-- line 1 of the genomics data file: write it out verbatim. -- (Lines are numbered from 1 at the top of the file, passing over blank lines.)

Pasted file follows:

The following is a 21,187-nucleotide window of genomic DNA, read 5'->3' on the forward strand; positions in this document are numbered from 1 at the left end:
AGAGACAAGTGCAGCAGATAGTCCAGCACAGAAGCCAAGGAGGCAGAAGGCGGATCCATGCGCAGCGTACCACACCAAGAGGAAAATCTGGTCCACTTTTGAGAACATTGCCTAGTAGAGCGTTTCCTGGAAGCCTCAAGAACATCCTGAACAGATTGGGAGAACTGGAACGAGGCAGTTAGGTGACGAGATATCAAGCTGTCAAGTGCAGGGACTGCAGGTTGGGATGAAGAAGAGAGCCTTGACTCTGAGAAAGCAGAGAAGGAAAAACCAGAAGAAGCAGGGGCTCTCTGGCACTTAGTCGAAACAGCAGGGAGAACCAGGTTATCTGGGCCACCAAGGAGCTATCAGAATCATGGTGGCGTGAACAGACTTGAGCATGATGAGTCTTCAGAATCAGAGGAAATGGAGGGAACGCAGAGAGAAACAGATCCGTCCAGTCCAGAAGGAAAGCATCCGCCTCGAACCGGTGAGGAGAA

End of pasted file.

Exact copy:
The following is a 21,187-nucleotide window of genomic DNA, read 5'->3' on the forward strand; positions in this document are numbered from 1 at the left end: